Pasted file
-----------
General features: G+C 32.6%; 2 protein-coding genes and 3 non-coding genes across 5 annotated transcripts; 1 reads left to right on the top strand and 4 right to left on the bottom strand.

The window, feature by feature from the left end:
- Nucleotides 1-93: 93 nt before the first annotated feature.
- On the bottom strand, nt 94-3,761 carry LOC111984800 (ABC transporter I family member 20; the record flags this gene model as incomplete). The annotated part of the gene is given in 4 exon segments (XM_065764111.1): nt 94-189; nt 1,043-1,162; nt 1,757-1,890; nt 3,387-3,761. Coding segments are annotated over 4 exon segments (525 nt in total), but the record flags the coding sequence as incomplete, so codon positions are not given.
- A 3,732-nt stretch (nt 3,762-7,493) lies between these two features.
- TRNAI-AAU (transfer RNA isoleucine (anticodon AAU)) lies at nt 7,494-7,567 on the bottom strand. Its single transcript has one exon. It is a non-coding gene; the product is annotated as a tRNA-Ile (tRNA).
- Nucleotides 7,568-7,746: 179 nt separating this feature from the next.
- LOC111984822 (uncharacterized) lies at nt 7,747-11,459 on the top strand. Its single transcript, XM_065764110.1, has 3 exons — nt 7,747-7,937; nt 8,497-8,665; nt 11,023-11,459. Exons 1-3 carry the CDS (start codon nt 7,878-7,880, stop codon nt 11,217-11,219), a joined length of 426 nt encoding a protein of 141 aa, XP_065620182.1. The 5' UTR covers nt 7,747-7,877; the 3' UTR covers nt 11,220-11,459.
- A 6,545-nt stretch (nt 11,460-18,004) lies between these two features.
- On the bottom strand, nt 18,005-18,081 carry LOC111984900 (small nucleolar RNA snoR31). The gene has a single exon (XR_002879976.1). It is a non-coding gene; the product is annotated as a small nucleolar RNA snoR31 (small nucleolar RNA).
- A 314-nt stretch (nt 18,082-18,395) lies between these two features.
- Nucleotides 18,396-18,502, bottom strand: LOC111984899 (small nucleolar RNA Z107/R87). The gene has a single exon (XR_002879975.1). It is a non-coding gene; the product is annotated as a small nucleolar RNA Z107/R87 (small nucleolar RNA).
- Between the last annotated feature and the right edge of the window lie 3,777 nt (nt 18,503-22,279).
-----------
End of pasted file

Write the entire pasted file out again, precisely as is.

General features: G+C 32.6%; 2 protein-coding genes and 3 non-coding genes across 5 annotated transcripts; 1 reads left to right on the top strand and 4 right to left on the bottom strand.

The window, feature by feature from the left end:
- Nucleotides 1-93: 93 nt before the first annotated feature.
- On the bottom strand, nt 94-3,761 carry LOC111984800 (ABC transporter I family member 20; the record flags this gene model as incomplete). The annotated part of the gene is given in 4 exon segments (XM_065764111.1): nt 94-189; nt 1,043-1,162; nt 1,757-1,890; nt 3,387-3,761. Coding segments are annotated over 4 exon segments (525 nt in total), but the record flags the coding sequence as incomplete, so codon positions are not given.
- A 3,732-nt stretch (nt 3,762-7,493) lies between these two features.
- TRNAI-AAU (transfer RNA isoleucine (anticodon AAU)) lies at nt 7,494-7,567 on the bottom strand. Its single transcript has one exon. It is a non-coding gene; the product is annotated as a tRNA-Ile (tRNA).
- Nucleotides 7,568-7,746: 179 nt separating this feature from the next.
- LOC111984822 (uncharacterized) lies at nt 7,747-11,459 on the top strand. Its single transcript, XM_065764110.1, has 3 exons — nt 7,747-7,937; nt 8,497-8,665; nt 11,023-11,459. Exons 1-3 carry the CDS (start codon nt 7,878-7,880, stop codon nt 11,217-11,219), a joined length of 426 nt encoding a protein of 141 aa, XP_065620182.1. The 5' UTR covers nt 7,747-7,877; the 3' UTR covers nt 11,220-11,459.
- A 6,545-nt stretch (nt 11,460-18,004) lies between these two features.
- On the bottom strand, nt 18,005-18,081 carry LOC111984900 (small nucleolar RNA snoR31). The gene has a single exon (XR_002879976.1). It is a non-coding gene; the product is annotated as a small nucleolar RNA snoR31 (small nucleolar RNA).
- A 314-nt stretch (nt 18,082-18,395) lies between these two features.
- Nucleotides 18,396-18,502, bottom strand: LOC111984899 (small nucleolar RNA Z107/R87). The gene has a single exon (XR_002879975.1). It is a non-coding gene; the product is annotated as a small nucleolar RNA Z107/R87 (small nucleolar RNA).
- Between the last annotated feature and the right edge of the window lie 3,777 nt (nt 18,503-22,279).